Quality of Spirometry Tests in Periodic Examination of Workers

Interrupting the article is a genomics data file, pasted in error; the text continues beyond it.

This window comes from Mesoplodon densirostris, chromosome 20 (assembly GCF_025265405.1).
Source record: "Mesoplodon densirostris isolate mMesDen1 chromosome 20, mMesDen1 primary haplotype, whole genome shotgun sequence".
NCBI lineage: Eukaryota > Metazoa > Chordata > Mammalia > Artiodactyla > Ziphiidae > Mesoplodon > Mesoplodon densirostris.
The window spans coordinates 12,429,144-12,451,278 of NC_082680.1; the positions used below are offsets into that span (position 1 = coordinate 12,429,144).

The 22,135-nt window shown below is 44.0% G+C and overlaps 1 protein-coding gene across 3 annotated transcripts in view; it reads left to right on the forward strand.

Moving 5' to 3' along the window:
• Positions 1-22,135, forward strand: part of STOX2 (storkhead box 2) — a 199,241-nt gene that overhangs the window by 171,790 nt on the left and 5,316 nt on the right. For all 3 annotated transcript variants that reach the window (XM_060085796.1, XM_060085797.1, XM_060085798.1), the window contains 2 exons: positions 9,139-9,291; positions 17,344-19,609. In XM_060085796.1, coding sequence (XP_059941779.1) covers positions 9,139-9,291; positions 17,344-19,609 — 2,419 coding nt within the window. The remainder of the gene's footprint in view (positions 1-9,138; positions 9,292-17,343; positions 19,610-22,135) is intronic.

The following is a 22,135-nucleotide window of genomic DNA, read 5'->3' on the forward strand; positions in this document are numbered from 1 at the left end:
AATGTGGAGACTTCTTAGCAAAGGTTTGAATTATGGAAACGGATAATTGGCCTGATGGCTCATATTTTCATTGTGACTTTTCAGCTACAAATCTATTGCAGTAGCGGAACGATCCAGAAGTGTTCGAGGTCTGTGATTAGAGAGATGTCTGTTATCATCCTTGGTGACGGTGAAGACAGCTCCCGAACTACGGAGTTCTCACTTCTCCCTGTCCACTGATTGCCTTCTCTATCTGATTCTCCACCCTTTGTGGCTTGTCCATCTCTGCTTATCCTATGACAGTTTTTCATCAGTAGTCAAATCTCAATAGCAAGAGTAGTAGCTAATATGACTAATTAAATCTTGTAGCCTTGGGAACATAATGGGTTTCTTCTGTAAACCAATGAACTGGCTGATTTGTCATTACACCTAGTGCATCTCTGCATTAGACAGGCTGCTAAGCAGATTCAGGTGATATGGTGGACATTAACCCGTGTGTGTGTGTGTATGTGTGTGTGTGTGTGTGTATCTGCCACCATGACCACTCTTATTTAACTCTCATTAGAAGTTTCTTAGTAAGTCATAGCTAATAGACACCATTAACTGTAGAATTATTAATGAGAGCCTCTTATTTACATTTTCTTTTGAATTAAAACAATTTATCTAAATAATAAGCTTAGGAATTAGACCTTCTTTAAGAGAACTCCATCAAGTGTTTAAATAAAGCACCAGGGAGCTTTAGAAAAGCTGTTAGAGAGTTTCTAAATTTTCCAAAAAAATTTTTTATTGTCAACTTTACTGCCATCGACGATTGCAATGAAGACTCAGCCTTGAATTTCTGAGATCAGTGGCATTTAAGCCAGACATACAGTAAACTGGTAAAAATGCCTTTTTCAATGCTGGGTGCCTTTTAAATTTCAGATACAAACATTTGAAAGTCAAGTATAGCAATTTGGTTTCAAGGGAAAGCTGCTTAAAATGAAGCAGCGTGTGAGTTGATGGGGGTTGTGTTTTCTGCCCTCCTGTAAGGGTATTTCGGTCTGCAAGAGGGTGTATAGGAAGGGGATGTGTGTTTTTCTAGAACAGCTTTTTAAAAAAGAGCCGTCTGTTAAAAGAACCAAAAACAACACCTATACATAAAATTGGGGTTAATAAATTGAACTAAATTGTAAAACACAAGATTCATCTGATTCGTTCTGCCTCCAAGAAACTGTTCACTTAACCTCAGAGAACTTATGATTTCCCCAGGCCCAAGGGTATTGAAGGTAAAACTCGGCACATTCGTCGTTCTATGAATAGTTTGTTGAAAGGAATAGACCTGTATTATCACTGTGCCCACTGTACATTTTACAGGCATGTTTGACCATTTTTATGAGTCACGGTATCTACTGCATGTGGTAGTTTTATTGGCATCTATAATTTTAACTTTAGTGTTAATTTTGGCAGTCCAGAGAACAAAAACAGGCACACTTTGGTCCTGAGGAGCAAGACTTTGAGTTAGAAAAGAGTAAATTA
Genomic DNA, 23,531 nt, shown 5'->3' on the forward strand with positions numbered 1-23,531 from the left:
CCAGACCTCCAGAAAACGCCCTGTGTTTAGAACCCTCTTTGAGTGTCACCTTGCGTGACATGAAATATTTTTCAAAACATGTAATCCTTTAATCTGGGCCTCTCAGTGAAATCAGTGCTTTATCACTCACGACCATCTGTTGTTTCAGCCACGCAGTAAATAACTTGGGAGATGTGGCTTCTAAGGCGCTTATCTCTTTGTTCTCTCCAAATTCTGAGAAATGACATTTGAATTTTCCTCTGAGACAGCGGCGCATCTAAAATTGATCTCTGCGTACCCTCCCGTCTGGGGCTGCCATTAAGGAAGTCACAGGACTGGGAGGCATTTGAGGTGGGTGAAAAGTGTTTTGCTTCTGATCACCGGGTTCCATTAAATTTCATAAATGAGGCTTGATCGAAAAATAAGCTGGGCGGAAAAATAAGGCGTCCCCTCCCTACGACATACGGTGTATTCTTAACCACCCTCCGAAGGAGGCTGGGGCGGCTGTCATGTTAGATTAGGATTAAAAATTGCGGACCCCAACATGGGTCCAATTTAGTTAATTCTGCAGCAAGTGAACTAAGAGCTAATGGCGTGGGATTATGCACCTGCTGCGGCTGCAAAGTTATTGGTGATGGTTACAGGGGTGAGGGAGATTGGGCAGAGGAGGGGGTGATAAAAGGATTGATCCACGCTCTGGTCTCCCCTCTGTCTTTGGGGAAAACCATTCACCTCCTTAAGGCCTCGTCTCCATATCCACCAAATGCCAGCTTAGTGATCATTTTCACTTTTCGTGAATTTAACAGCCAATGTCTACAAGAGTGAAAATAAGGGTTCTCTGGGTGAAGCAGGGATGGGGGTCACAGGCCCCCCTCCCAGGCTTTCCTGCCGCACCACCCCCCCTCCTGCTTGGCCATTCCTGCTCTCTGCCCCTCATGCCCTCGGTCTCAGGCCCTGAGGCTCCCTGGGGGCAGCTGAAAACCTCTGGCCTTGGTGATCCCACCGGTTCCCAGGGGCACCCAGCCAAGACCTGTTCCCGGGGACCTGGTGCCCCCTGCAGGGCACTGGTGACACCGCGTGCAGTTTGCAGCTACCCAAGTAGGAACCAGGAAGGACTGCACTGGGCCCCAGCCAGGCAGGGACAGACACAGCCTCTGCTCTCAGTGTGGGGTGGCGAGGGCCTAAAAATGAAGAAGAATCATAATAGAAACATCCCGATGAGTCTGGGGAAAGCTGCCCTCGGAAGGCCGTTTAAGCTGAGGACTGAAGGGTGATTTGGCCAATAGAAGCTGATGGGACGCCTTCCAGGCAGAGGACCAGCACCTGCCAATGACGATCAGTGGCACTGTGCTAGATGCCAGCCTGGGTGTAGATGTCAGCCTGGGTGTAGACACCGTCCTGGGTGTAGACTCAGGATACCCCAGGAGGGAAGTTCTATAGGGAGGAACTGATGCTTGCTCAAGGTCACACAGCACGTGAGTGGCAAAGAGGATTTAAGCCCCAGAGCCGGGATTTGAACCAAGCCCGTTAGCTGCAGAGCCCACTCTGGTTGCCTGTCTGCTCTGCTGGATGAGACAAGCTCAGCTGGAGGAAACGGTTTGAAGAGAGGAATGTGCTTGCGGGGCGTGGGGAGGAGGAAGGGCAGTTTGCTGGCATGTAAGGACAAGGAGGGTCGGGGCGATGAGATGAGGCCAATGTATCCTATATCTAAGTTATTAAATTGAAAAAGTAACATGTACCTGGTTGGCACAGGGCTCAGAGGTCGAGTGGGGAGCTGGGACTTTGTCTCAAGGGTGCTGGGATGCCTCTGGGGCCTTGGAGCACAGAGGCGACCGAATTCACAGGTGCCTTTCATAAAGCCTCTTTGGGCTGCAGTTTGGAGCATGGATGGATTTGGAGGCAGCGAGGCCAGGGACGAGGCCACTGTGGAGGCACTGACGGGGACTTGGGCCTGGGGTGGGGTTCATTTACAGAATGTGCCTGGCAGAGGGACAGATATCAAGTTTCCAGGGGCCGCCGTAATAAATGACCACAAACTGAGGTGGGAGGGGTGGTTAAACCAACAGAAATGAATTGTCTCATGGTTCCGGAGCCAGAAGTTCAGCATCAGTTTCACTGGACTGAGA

Spirometry is a tool for screening and early diagnosis of harms caused by occupational respiratory exposures. Since spirometry results largely depend on the spirometry method, their credibility and acceptability may vary. Accordingly, this cross-sectional study was conducted to assess the quality of spirometry procedures and reports in the periodic examinations of workers in an industry. The study assessed a total number of 506 recorded spirometry test results related to the periodic examinations of 190 workers in an industry between 2005 and 2015. Each test was assessed in terms of ATS (American Thoracic Society) standards and the quality of reporting, and the obtained results were compared with the spirometry tests conducted by the research team. The most common error in performing these tests was the failure to allow for the 6-second exhalation (in 70% of the cases). After removing the effect of increasing age, it was found that the reported FVC (Forced Vital Capacity) and FEV1 (Forced Expiratory Volume in one second ) in these tests were different from those in the standard spirometry tests performed by the research team by 5% in more than half of the cases and by more than 10% in a quarter of the cases. The results revealed the poor quality of the spirometry tests in the periodic examinations of the workers. Therefore, it is recommended to train the spirometry operators and monitor more vigorously the quality of spirometry tests in the occupational examinations.
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